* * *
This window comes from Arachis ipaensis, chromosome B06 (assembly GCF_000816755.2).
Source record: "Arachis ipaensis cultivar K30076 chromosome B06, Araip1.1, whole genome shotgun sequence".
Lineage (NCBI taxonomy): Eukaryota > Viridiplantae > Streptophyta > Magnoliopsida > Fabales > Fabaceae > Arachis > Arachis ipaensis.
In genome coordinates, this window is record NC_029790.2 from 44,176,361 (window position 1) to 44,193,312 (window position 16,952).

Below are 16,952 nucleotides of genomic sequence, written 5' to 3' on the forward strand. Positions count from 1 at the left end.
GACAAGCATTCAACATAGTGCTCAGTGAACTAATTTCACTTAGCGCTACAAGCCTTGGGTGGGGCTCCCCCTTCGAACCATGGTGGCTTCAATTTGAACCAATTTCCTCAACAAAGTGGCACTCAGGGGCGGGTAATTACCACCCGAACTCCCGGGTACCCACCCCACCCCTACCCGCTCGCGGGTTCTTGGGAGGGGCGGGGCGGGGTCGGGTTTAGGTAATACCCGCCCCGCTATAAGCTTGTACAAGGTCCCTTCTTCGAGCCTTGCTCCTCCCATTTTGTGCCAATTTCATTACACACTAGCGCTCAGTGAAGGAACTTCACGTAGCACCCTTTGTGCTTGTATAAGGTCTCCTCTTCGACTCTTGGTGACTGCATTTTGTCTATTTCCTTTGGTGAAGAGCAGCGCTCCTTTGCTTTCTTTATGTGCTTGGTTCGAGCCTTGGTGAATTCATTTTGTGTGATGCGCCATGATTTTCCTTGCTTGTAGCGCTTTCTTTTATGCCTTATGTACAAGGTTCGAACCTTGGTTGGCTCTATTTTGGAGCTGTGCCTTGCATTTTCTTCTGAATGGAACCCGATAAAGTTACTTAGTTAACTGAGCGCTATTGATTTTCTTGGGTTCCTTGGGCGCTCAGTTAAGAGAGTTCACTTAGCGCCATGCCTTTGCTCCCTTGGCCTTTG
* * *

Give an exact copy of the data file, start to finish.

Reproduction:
This window comes from Arachis ipaensis, chromosome B06 (assembly GCF_000816755.2).
Source record: "Arachis ipaensis cultivar K30076 chromosome B06, Araip1.1, whole genome shotgun sequence".
Lineage (NCBI taxonomy): Eukaryota > Viridiplantae > Streptophyta > Magnoliopsida > Fabales > Fabaceae > Arachis > Arachis ipaensis.
In genome coordinates, this window is record NC_029790.2 from 44,176,361 (window position 1) to 44,193,312 (window position 16,952).

Below are 16,952 nucleotides of genomic sequence, written 5' to 3' on the forward strand. Positions count from 1 at the left end.
GACAAGCATTCAACATAGTGCTCAGTGAACTAATTTCACTTAGCGCTACAAGCCTTGGGTGGGGCTCCCCCTTCGAACCATGGTGGCTTCAATTTGAACCAATTTCCTCAACAAAGTGGCACTCAGGGGCGGGTAATTACCACCCGAACTCCCGGGTACCCACCCCACCCCTACCCGCTCGCGGGTTCTTGGGAGGGGCGGGGCGGGGTCGGGTTTAGGTAATACCCGCCCCGCTATAAGCTTGTACAAGGTCCCTTCTTCGAGCCTTGCTCCTCCCATTTTGTGCCAATTTCATTACACACTAGCGCTCAGTGAAGGAACTTCACGTAGCACCCTTTGTGCTTGTATAAGGTCTCCTCTTCGACTCTTGGTGACTGCATTTTGTCTATTTCCTTTGGTGAAGAGCAGCGCTCCTTTGCTTTCTTTATGTGCTTGGTTCGAGCCTTGGTGAATTCATTTTGTGTGATGCGCCATGATTTTCCTTGCTTGTAGCGCTTTCTTTTATGCCTTATGTACAAGGTTCGAACCTTGGTTGGCTCTATTTTGGAGCTGTGCCTTGCATTTTCTTCTGAATGGAACCCGATAAAGTTACTTAGTTAACTGAGCGCTATTGATTTTCTTGGGTTCCTTGGGCGCTCAGTTAAGAGAGTTCACTTAGCGCCATGCCTTTGCTCCCTTGGCCTTTG